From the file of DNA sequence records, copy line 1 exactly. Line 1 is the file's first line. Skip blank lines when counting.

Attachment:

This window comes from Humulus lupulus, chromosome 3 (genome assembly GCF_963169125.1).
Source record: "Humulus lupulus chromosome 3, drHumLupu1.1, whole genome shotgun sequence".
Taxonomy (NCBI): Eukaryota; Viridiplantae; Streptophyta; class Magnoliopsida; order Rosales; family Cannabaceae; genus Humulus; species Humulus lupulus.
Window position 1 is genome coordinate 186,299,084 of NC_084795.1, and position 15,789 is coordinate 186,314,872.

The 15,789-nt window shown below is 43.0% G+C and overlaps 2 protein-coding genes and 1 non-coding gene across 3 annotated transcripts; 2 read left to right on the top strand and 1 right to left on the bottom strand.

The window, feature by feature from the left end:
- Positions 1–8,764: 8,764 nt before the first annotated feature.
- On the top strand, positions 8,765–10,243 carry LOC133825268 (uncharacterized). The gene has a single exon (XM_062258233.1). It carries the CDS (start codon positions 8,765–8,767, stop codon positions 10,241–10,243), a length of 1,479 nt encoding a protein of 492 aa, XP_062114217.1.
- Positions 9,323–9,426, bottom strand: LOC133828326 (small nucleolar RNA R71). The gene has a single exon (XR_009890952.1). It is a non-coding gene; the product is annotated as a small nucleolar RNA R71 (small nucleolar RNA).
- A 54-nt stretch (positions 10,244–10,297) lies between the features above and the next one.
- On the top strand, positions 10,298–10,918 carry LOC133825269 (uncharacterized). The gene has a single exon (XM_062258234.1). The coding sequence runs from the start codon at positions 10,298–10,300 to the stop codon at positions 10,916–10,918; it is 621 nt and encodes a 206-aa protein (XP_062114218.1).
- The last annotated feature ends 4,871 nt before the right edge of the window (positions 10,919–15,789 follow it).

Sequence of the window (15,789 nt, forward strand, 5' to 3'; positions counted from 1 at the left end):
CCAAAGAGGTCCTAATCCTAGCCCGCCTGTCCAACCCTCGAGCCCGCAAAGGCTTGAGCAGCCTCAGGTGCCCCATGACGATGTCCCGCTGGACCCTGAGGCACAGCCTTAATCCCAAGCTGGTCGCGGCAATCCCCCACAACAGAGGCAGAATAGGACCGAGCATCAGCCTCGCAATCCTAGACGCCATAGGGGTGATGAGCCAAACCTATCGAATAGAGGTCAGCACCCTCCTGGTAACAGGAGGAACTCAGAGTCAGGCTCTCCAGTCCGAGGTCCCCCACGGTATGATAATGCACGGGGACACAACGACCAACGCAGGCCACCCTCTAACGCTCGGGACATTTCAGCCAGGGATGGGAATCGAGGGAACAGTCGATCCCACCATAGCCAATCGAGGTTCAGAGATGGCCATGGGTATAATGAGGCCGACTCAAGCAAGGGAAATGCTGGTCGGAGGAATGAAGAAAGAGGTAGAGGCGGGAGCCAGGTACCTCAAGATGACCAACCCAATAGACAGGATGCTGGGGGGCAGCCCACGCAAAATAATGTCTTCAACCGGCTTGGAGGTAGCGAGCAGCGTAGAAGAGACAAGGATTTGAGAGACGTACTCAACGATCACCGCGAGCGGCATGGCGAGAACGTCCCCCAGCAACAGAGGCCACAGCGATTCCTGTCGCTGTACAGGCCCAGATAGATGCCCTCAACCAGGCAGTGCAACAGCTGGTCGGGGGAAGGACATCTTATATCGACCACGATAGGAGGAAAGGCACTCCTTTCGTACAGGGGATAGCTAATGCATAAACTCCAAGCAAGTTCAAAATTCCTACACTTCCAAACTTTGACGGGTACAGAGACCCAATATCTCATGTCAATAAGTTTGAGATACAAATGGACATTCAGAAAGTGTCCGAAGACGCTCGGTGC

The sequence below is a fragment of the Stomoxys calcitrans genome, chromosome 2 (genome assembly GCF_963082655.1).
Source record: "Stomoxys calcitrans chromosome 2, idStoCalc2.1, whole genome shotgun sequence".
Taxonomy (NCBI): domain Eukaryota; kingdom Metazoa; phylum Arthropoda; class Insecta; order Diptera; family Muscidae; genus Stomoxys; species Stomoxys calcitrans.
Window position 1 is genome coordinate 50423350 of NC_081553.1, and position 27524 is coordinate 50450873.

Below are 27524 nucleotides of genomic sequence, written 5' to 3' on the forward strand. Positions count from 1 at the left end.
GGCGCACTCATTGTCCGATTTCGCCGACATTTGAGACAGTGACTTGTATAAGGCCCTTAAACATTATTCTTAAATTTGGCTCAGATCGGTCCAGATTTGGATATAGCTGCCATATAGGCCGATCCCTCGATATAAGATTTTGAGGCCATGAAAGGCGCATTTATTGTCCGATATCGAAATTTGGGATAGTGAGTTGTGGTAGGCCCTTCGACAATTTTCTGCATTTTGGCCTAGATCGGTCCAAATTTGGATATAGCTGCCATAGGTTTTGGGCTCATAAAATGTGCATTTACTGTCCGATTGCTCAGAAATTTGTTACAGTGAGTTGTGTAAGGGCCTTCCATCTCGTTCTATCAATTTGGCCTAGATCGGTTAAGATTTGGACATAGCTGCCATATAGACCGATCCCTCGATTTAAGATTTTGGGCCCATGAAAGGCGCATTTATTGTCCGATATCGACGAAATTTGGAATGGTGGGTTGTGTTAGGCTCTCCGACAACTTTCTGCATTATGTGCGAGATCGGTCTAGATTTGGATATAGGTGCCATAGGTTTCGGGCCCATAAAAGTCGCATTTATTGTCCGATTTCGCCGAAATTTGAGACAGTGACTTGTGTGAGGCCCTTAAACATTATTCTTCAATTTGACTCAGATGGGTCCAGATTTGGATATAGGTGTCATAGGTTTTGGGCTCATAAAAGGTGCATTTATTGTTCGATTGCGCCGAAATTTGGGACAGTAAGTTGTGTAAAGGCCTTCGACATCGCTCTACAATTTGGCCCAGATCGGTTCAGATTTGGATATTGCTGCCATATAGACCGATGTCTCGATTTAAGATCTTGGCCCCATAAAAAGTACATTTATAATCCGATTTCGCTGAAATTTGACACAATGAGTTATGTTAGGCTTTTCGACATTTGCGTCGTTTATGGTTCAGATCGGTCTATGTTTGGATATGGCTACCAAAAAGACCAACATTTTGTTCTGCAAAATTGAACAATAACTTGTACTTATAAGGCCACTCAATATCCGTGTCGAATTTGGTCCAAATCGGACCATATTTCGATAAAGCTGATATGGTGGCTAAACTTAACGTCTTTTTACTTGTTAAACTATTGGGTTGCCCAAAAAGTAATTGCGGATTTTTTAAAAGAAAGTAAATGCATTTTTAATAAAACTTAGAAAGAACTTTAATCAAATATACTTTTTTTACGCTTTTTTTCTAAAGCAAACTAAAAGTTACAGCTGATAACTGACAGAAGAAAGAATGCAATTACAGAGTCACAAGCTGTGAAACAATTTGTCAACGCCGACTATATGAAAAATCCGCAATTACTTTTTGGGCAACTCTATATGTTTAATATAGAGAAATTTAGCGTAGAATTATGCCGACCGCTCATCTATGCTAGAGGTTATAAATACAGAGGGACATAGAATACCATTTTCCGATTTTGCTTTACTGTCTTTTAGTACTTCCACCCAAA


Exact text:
This window comes from Humulus lupulus, chromosome 3 (genome assembly GCF_963169125.1).